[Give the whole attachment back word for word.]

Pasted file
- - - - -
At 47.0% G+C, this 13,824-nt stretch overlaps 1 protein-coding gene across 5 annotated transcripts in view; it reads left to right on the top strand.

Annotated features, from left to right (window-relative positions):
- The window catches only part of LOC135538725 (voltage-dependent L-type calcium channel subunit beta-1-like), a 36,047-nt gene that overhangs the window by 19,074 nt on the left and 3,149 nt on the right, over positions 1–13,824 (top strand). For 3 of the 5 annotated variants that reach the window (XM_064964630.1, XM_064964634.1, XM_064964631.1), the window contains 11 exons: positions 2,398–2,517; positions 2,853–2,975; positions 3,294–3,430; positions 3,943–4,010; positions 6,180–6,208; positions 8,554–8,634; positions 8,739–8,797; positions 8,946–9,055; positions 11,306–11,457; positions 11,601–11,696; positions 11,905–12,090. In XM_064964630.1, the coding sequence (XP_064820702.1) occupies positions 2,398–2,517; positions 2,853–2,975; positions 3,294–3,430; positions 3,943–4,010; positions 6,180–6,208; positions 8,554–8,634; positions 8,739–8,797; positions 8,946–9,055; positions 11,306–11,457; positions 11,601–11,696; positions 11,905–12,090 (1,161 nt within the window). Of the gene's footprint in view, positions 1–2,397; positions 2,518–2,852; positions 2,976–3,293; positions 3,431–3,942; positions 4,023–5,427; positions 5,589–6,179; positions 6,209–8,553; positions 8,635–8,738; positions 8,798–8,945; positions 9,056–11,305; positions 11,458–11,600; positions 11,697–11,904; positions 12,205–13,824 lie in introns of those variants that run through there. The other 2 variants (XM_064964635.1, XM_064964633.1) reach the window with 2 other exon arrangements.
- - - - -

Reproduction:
At 47.0% G+C, this 13,824-nt stretch overlaps 1 protein-coding gene across 5 annotated transcripts in view; it reads left to right on the top strand.

Annotated features, from left to right (window-relative positions):
- The window catches only part of LOC135538725 (voltage-dependent L-type calcium channel subunit beta-1-like), a 36,047-nt gene that overhangs the window by 19,074 nt on the left and 3,149 nt on the right, over positions 1–13,824 (top strand). For 3 of the 5 annotated variants that reach the window (XM_064964630.1, XM_064964634.1, XM_064964631.1), the window contains 11 exons: positions 2,398–2,517; positions 2,853–2,975; positions 3,294–3,430; positions 3,943–4,010; positions 6,180–6,208; positions 8,554–8,634; positions 8,739–8,797; positions 8,946–9,055; positions 11,306–11,457; positions 11,601–11,696; positions 11,905–12,090. In XM_064964630.1, the coding sequence (XP_064820702.1) occupies positions 2,398–2,517; positions 2,853–2,975; positions 3,294–3,430; positions 3,943–4,010; positions 6,180–6,208; positions 8,554–8,634; positions 8,739–8,797; positions 8,946–9,055; positions 11,306–11,457; positions 11,601–11,696; positions 11,905–12,090 (1,161 nt within the window). Of the gene's footprint in view, positions 1–2,397; positions 2,518–2,852; positions 2,976–3,293; positions 3,431–3,942; positions 4,023–5,427; positions 5,589–6,179; positions 6,209–8,553; positions 8,635–8,738; positions 8,798–8,945; positions 9,056–11,305; positions 11,458–11,600; positions 11,697–11,904; positions 12,205–13,824 lie in introns of those variants that run through there. The other 2 variants (XM_064964635.1, XM_064964633.1) reach the window with 2 other exon arrangements.